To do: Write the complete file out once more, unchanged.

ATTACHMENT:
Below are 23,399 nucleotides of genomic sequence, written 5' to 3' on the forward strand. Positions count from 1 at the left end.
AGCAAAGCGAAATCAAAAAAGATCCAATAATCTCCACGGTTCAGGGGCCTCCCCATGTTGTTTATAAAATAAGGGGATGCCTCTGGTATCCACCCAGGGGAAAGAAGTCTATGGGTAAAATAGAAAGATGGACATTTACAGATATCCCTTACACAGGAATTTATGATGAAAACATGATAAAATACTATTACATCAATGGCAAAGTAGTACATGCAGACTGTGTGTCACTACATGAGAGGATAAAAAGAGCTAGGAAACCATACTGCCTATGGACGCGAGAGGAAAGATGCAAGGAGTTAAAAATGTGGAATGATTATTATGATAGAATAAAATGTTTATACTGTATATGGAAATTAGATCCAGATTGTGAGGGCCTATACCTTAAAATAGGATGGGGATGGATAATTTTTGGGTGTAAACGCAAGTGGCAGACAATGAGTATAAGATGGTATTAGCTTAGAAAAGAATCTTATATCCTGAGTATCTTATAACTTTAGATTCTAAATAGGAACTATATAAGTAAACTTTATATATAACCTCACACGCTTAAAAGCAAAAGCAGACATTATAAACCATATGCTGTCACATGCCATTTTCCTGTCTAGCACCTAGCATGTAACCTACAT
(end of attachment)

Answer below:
Below are 23,399 nucleotides of genomic sequence, written 5' to 3' on the forward strand. Positions count from 1 at the left end.
AGCAAAGCGAAATCAAAAAAGATCCAATAATCTCCACGGTTCAGGGGCCTCCCCATGTTGTTTATAAAATAAGGGGATGCCTCTGGTATCCACCCAGGGGAAAGAAGTCTATGGGTAAAATAGAAAGATGGACATTTACAGATATCCCTTACACAGGAATTTATGATGAAAACATGATAAAATACTATTACATCAATGGCAAAGTAGTACATGCAGACTGTGTGTCACTACATGAGAGGATAAAAAGAGCTAGGAAACCATACTGCCTATGGACGCGAGAGGAAAGATGCAAGGAGTTAAAAATGTGGAATGATTATTATGATAGAATAAAATGTTTATACTGTATATGGAAATTAGATCCAGATTGTGAGGGCCTATACCTTAAAATAGGATGGGGATGGATAATTTTTGGGTGTAAACGCAAGTGGCAGACAATGAGTATAAGATGGTATTAGCTTAGAAAAGAATCTTATATCCTGAGTATCTTATAACTTTAGATTCTAAATAGGAACTATATAAGTAAACTTTATATATAACCTCACACGCTTAAAAGCAAAAGCAGACATTATAAACCATATGCTGTCACATGCCATTTTCCTGTCTAGCACCTAGCATGTAACCTACAT